income individuals is only another bureaucratic hoop for those disadvantaged people, and loses the stability of the state income tax.

Of particular significance, those unemployed in areas provided by MBTA transporta- tion would have an easier time finding jobs, consequently increasing productivity for the state. Simultaneously, the universal incentive to use public transportation will also decrease the number of drivers and, thus, carbon emissions.

Endnotes

1. Doug Howgate, Nicholas Jenny, and Noah Berger, “Understanding Our Tax System: A Primer for Active Citizens.” Massachusetts Budget and Policy Center: MassBudget (2009). http://www.massbudget.org/

documentsearch/findDocument?doc_id=621&dse_id=568.

2. “Expense,” Help Fill the MBTA’s Deficit Hole, http://ibert.org/mbta/tooltips.htm.

3. American Public Transportation Association, “The Benefits of Public Transportation: An Overview,” Public Transportation Takes Us There. http://www.publictransportation.org/reports/asp/pub_benefits. asp.

4. “Expense,” Help Fill the MBTA’s Deficit Hole.

5. Massachusetts Bay Transit Authority, “FY 2011 Operating Budget Summary,” MBTA. http://www.mbta.

com/uploadedfiles/About_the_T/Financials/Budget%20Briefing%20FY%202011.pdf.

6. American Public Transportation Association, “The Benefits of Public Transportation: An Overview,” Public Transportation Takes Us There.

7. Doug Howgate et all, “Understanding Our Tax System: A Primer for Active Citizen.”

11

Broadening Opportunity to Litigate Through Champerty

Daniel Rosenblum, Tufts University

States should broaden their recognition of independent 3rd-party lawsuit financing to give low-income clients access to a fair trial.

“Champerty” is the practice of a third party sponsoring a lawsuit, or “buying into” a suit in which it has no bona fide interest. The third party and the client enter into a contractual arrangement whereby the champertor agrees to fund the case in exchange for repayment (usually with interest) and a part of the trial’s awards. The client has no obligation to repay if the lawsuit fails.

The ability to sue for damages is important for en-

forcing rights and deterring rights violations. For example, if an employer discriminates on the basis

of race, we rely on individuals to bring suit. With-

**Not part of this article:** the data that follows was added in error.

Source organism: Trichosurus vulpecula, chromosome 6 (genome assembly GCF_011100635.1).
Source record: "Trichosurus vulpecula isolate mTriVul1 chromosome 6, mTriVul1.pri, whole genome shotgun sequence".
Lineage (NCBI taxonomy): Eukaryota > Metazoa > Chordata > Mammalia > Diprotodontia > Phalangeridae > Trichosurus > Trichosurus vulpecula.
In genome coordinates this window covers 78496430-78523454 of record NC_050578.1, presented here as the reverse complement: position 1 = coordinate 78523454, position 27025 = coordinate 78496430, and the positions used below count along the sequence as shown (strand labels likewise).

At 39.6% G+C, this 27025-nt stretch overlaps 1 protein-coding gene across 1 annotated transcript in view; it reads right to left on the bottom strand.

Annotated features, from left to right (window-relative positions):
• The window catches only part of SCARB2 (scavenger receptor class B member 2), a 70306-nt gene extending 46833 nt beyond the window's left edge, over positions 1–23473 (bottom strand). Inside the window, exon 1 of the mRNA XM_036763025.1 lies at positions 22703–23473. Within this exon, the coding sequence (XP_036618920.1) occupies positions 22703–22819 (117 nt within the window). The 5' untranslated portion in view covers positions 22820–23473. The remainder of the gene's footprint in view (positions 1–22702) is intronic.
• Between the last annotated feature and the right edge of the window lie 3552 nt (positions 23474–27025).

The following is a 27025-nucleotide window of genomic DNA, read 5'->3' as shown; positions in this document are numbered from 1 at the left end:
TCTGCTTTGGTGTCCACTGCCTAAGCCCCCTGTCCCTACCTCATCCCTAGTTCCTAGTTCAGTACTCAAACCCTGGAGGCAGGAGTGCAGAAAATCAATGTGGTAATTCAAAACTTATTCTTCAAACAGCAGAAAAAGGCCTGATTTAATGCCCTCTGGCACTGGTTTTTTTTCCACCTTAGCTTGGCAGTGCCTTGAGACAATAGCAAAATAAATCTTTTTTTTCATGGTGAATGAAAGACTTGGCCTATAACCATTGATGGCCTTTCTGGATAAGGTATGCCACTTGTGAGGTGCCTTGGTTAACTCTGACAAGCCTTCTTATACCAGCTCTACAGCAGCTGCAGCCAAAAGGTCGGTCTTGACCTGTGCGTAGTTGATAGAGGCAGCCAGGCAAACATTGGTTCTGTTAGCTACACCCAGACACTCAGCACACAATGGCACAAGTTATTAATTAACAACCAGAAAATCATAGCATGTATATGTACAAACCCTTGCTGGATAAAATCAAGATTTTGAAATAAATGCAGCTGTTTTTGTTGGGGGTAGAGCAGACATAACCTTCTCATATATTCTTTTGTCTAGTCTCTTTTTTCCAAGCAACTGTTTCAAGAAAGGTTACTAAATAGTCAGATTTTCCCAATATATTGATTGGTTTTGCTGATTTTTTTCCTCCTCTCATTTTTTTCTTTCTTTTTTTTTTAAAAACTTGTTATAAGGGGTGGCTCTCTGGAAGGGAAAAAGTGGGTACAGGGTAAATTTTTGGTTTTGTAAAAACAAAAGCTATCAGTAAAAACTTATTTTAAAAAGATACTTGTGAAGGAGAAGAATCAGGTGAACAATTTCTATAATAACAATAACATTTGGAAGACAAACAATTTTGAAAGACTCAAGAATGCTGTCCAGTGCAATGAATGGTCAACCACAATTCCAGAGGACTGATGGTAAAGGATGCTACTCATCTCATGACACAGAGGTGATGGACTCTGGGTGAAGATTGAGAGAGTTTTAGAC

out sufficient resources to pose a credible threat, these individuals risk being strong-armed by wealthy corporations with expensive legal teams. The economically disadvantaged might also feel pressured to accept settlements that are signifi-

cantly lower than they might have earned had they more bargaining power. A well-implemented recognition of champerty can arm clients with the resources to choose representation beyond what

is offered pro bono, and stand up for their rights in court.

Key Facts

Even with widely available pro- bono representation, the legal needs of the poor aren’t fully met. Of lawyers who cannot freely offer their services, 69% cite lack of time as their prima- ry discouragement. 1

Other lawyers (15%) cite em- ployer-related issues, such as billable hours requirements. 2

Although some states recognize certain champertous agreements to varying degrees, most do not; champerty has been illegal through common law since the Middle Ages. 3 Some states forbid champerty, but define the practice very narrowly so that lawsuit

financing is allowable for certain cases. For example, in Florida and North Dakota, law- suit financing qualifies as champerty if the third party is an “officious intermeddler,” guiding the suit in a desired direction. In New Hampshire, the courts will not enforce

a champertous contract if it finds the suit to be purchased in order to create “litigious

strife.” Massachusetts and South Carolina abandoned their general champerty restric- tions, but reserve the right to strike down a champertous agreement if it violates the standard of “unconscionability, duress, and good faith” in the eyes of the court. 4 Even

where champerty is recognized, it is severely underused because of legal ambiguity. 5

Analysis

A well-designed policy can help mitigate the typical concerns with champerty. First,

there must be provisions that ensure the disclosure of terms and require legal counsel to be present before any agreement is made. Instead of treating champerty funds as “investments,” we should treat them like loans and hold them to usury laws—preventing exorbitant, predatory interest rates. Additionally, there should be a licensing system for

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champertors to help ensure that investments are made in good faith. Finally, champer- tors should also be prohibited from requesting information that would be protected by the attorney-client privilege.

A main concern surrounding champerty is the possibility of a conflict of interest be-

tween the client and the investor. However, attorneys who take cases on contingency

have a similar stake in the outcome: they only get the contingent fee (usually a percent

of the client’s net recovery) if they win or settle favorably. Such lawyers are de facto

champertors; the ethical rules established by bar associations that regulate contingen-

cy fees should be adopted for the broader practice of champerty. 6 To further protect

the independence of the client and attorney from third party influence, champertors should not be able to withdraw their investment except under limited circumstances (e.g. the client withheld important unprivileged information from the investor). This way, the financier cannot coerce legal decisions by threatening to withdraw funding.